.MacArthur annulled proceedings of other governments, but this cannot be applied on judicial proceedings because such a construction would violate the law of nations.

Since the laws remain valid, the court must continue hearing the case pending before ***3 kinds of de facto government: one established through rebellion (govt gets possession and control through force or the voice of the majority and maintains itself against the will of the rightful government occupation (established and maintained by military forces who invade and occupy a territory of the enemy in the course of war; denoted as a government of paramount force) insurrection (established as an independent government by the inhabitants of a country who rise in insurrection against the parent state)

Co Kim Chan vs. Valdez Tan Keh 75 PHIL 131

FACTS: Petitioner filed a motion for mandamus which prays that the respondent judge be ordered to continue the proceeding which was initiated under the regime of the socalled Republic of the Philippines established during the Japanese military occupation. It is based on the proclamation issued by Gen. Douglas McArthur which had the effect of invalidating and nullifying all judicial proceedings and judgments of the courts of the Philippines. Furthermore, it was contended that the lower courts have no jurisdiction to take cognizance of and continue judicial proceedings pending the court of the defunct republic in the absence of enabling law. ISSUES: Whether the government established in the said Japanese occupation is in fact a de facto government. Whether the judicial acts and proceedings of the courts existing in the Philippines under the Philippine Executive Commission were good and valid even after the liberation or reoccupation of the Philippines by the US Forces. HELD: In political and international law, all acts and proceedings of the legislative, executive and judicial department of a de facto government is valid. Being a de facto government, judicial acts done under its control, when they are not political in nature, to the extent that they effect during the continuance and control of said government remain good. All judgment and judicial proceedings which are not of political complexion were good and valid before and remained as such even after the occupied territory had come again into the power of true and original sovereign. Wherefore, the respondent judge is directed to take cognizance of the civil case (3012) and continue the proceedings.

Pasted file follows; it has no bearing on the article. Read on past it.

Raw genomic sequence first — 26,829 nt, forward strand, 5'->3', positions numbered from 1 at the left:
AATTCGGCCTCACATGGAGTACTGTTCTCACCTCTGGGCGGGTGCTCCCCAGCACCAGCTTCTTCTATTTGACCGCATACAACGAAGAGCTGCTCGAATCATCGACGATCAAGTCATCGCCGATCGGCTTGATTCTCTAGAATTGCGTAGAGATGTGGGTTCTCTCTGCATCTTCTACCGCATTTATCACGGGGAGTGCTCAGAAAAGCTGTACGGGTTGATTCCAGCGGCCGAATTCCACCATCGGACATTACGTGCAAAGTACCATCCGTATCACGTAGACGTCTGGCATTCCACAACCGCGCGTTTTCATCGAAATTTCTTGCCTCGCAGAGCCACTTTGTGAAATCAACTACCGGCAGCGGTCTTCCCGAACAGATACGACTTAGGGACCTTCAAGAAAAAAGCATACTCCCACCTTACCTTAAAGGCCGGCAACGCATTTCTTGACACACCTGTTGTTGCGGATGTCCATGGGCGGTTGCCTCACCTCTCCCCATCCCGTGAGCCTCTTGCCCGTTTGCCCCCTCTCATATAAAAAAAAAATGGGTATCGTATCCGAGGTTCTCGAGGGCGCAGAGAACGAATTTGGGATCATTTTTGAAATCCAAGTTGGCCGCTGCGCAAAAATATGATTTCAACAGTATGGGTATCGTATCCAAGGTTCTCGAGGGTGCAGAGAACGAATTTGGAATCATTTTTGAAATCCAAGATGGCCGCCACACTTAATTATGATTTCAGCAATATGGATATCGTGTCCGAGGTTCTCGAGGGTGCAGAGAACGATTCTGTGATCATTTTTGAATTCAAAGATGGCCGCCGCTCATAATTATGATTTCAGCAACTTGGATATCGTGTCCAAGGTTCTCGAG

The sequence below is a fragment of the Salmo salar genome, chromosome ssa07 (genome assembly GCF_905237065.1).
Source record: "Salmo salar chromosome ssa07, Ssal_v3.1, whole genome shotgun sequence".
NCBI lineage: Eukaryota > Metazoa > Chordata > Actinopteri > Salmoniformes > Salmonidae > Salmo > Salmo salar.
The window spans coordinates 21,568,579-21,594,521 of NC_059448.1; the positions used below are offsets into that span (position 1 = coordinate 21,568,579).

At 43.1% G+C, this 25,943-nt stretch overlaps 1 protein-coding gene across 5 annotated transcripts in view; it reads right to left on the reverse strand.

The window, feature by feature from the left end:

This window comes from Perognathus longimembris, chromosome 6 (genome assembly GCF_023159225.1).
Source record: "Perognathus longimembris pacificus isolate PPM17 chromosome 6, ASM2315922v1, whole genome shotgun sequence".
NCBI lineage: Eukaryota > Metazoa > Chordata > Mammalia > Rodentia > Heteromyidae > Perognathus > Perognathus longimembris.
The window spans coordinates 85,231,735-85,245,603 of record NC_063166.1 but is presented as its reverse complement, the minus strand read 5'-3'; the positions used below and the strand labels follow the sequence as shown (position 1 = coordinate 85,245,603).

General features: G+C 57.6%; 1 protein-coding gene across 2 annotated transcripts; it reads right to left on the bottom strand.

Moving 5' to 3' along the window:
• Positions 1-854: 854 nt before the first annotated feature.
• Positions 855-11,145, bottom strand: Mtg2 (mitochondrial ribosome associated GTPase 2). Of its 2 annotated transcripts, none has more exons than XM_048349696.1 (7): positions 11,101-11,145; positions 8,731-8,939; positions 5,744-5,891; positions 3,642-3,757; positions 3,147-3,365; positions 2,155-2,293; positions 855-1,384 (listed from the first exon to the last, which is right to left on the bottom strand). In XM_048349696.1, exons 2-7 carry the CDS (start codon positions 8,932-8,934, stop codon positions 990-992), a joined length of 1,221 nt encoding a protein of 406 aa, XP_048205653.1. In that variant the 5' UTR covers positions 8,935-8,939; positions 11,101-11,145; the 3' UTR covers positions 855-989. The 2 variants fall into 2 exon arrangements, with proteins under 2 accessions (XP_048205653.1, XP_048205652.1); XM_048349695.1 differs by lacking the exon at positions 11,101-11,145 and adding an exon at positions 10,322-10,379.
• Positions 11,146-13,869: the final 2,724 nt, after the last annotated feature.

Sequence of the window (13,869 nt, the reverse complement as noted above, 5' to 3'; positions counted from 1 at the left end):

Co kim chan vs valdez tankeh Gr L5 FACTS: a petition for mandamus was flied by herein petitioner. Seeking to continue the proceedings in civil case #3012 which the judge of CFI in manila refused to continue on the ground the proclamation issued by gen. douglas macarthur had the effect of invalidating and nullifying all the judicial proceedings and judgments of the court of the Philippines under the Japanese rule. ISSUE: whether or not the proclamation of gen.MacArthur nullifies the judicial proceedings. HELD: no. the proclamation intends only to nullify their laws, whether legislature or judicial which has political complexion.

Co Kim Cham vs. Valdez Tan Keh and Dizon75 Phil 113Feria, J.

Facts The respondent judge of the lower court refused to take cognizance of and continue the proceeding of civil case No. 3012 of said court which was initiated under the regime of the so-called Republic of the Philippines established during the Japanese military occupation of the Philippines. He argued that the proclamation issued by Gen. Douglas MacArthur had the effect of invalidating and nullifying all judicial proceedings and judgements of the courts of the said governments. He also argued that the said governments during the Japanese occupation were not de facto governments.

Issue Whether or not the governments established in the Philippines under the names of Philippines Executive Commission and Republic of the Philippines during the Japanese military occupation or regime were de facto governments.

Held The Supreme Court held that the Philippine Executive Commission which was organized by Order No. 1 by the Commander of the Japanese forces, was a civil government established by the military forces of occupation and therefore a de facto

government of the second kind. The source of its authority comes from the Japanese military, it is a government imposed by the laws of war. The same is true with the Republic of the Philippines. Apparently established and organized as a sovereign state independent from any other government by the Filipino people, was, in truth and reality, a government established by the Japanese forces of occupation